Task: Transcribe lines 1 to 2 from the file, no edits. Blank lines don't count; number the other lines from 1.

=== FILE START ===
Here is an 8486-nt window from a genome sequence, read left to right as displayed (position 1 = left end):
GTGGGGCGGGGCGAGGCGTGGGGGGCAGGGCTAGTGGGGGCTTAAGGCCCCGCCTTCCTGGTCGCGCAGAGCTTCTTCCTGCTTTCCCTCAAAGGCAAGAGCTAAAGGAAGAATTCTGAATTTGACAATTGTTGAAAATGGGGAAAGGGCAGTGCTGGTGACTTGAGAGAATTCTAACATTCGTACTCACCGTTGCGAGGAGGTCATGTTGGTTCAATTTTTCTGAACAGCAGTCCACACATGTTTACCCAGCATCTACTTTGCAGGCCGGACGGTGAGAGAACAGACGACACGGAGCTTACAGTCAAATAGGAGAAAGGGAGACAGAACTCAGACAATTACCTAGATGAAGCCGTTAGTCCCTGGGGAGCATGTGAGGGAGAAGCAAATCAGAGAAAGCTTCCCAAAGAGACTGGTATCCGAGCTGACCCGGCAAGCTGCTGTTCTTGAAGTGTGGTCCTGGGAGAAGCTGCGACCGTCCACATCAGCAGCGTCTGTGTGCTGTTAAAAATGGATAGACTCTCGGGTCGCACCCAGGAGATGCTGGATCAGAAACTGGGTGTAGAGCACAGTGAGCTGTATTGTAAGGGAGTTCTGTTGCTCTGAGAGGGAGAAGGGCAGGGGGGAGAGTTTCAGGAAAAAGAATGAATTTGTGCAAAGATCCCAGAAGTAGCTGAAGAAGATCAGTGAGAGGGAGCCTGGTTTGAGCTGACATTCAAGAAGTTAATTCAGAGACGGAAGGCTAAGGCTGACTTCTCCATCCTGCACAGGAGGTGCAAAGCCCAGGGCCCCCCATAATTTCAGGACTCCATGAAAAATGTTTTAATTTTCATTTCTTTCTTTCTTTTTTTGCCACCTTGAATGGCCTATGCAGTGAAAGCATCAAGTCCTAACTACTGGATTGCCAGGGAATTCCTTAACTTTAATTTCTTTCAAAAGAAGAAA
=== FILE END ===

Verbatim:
Here is an 8486-nt window from a genome sequence, read left to right as displayed (position 1 = left end):
GTGGGGCGGGGCGAGGCGTGGGGGGCAGGGCTAGTGGGGGCTTAAGGCCCCGCCTTCCTGGTCGCGCAGAGCTTCTTCCTGCTTTCCCTCAAAGGCAAGAGCTAAAGGAAGAATTCTGAATTTGACAATTGTTGAAAATGGGGAAAGGGCAGTGCTGGTGACTTGAGAGAATTCTAACATTCGTACTCACCGTTGCGAGGAGGTCATGTTGGTTCAATTTTTCTGAACAGCAGTCCACACATGTTTACCCAGCATCTACTTTGCAGGCCGGACGGTGAGAGAACAGACGACACGGAGCTTACAGTCAAATAGGAGAAAGGGAGACAGAACTCAGACAATTACCTAGATGAAGCCGTTAGTCCCTGGGGAGCATGTGAGGGAGAAGCAAATCAGAGAAAGCTTCCCAAAGAGACTGGTATCCGAGCTGACCCGGCAAGCTGCTGTTCTTGAAGTGTGGTCCTGGGAGAAGCTGCGACCGTCCACATCAGCAGCGTCTGTGTGCTGTTAAAAATGGATAGACTCTCGGGTCGCACCCAGGAGATGCTGGATCAGAAACTGGGTGTAGAGCACAGTGAGCTGTATTGTAAGGGAGTTCTGTTGCTCTGAGAGGGAGAAGGGCAGGGGGGAGAGTTTCAGGAAAAAGAATGAATTTGTGCAAAGATCCCAGAAGTAGCTGAAGAAGATCAGTGAGAGGGAGCCTGGTTTGAGCTGACATTCAAGAAGTTAATTCAGAGACGGAAGGCTAAGGCTGACTTCTCCATCCTGCACAGGAGGTGCAAAGCCCAGGGCCCCCCATAATTTCAGGACTCCATGAAAAATGTTTTAATTTTCATTTCTTTCTTTCTTTTTTTGCCACCTTGAATGGCCTATGCAGTGAAAGCATCAAGTCCTAACTACTGGATTGCCAGGGAATTCCTTAACTTTAATTTCTTTCAAAAGAAGAAA